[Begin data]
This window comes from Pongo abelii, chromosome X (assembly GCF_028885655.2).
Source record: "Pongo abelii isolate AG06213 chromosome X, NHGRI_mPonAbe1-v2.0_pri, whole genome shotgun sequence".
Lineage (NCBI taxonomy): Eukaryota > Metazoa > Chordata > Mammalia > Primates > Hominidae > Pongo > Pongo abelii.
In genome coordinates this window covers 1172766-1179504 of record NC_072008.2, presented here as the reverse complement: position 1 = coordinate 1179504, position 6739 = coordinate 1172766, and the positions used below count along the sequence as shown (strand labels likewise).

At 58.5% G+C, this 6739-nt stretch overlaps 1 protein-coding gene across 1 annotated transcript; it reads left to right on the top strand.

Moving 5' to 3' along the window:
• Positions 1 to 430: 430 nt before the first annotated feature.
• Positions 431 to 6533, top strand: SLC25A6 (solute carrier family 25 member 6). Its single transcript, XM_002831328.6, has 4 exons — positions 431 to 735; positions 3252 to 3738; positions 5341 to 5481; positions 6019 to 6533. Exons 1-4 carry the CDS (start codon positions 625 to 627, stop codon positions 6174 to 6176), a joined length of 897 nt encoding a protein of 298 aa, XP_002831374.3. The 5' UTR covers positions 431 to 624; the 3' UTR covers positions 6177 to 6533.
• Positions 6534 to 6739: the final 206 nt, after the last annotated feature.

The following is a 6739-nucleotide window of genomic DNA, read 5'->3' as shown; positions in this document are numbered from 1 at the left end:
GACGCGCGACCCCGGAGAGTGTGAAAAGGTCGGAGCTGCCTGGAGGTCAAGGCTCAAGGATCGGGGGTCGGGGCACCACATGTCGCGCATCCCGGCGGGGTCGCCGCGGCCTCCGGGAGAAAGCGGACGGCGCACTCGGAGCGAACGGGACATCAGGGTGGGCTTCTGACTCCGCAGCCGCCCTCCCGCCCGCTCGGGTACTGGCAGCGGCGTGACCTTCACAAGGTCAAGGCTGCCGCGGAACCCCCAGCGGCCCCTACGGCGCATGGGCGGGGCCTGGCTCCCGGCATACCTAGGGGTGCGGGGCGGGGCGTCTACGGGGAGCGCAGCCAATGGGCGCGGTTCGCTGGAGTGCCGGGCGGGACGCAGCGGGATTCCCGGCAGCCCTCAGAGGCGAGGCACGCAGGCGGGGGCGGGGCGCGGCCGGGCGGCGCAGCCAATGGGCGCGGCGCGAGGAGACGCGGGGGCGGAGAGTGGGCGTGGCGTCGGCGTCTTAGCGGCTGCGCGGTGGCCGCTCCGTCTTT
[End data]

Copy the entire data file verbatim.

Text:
This window comes from Pongo abelii, chromosome X (assembly GCF_028885655.2).
Source record: "Pongo abelii isolate AG06213 chromosome X, NHGRI_mPonAbe1-v2.0_pri, whole genome shotgun sequence".
Lineage (NCBI taxonomy): Eukaryota > Metazoa > Chordata > Mammalia > Primates > Hominidae > Pongo > Pongo abelii.
In genome coordinates this window covers 1172766-1179504 of record NC_072008.2, presented here as the reverse complement: position 1 = coordinate 1179504, position 6739 = coordinate 1172766, and the positions used below count along the sequence as shown (strand labels likewise).

At 58.5% G+C, this 6739-nt stretch overlaps 1 protein-coding gene across 1 annotated transcript; it reads left to right on the top strand.

Moving 5' to 3' along the window:
• Positions 1 to 430: 430 nt before the first annotated feature.
• Positions 431 to 6533, top strand: SLC25A6 (solute carrier family 25 member 6). Its single transcript, XM_002831328.6, has 4 exons — positions 431 to 735; positions 3252 to 3738; positions 5341 to 5481; positions 6019 to 6533. Exons 1-4 carry the CDS (start codon positions 625 to 627, stop codon positions 6174 to 6176), a joined length of 897 nt encoding a protein of 298 aa, XP_002831374.3. The 5' UTR covers positions 431 to 624; the 3' UTR covers positions 6177 to 6533.
• Positions 6534 to 6739: the final 206 nt, after the last annotated feature.

The following is a 6739-nucleotide window of genomic DNA, read 5'->3' as shown; positions in this document are numbered from 1 at the left end:
GACGCGCGACCCCGGAGAGTGTGAAAAGGTCGGAGCTGCCTGGAGGTCAAGGCTCAAGGATCGGGGGTCGGGGCACCACATGTCGCGCATCCCGGCGGGGTCGCCGCGGCCTCCGGGAGAAAGCGGACGGCGCACTCGGAGCGAACGGGACATCAGGGTGGGCTTCTGACTCCGCAGCCGCCCTCCCGCCCGCTCGGGTACTGGCAGCGGCGTGACCTTCACAAGGTCAAGGCTGCCGCGGAACCCCCAGCGGCCCCTACGGCGCATGGGCGGGGCCTGGCTCCCGGCATACCTAGGGGTGCGGGGCGGGGCGTCTACGGGGAGCGCAGCCAATGGGCGCGGTTCGCTGGAGTGCCGGGCGGGACGCAGCGGGATTCCCGGCAGCCCTCAGAGGCGAGGCACGCAGGCGGGGGCGGGGCGCGGCCGGGCGGCGCAGCCAATGGGCGCGGCGCGAGGAGACGCGGGGGCGGAGAGTGGGCGTGGCGTCGGCGTCTTAGCGGCTGCGCGGTGGCCGCTCCGTCTTT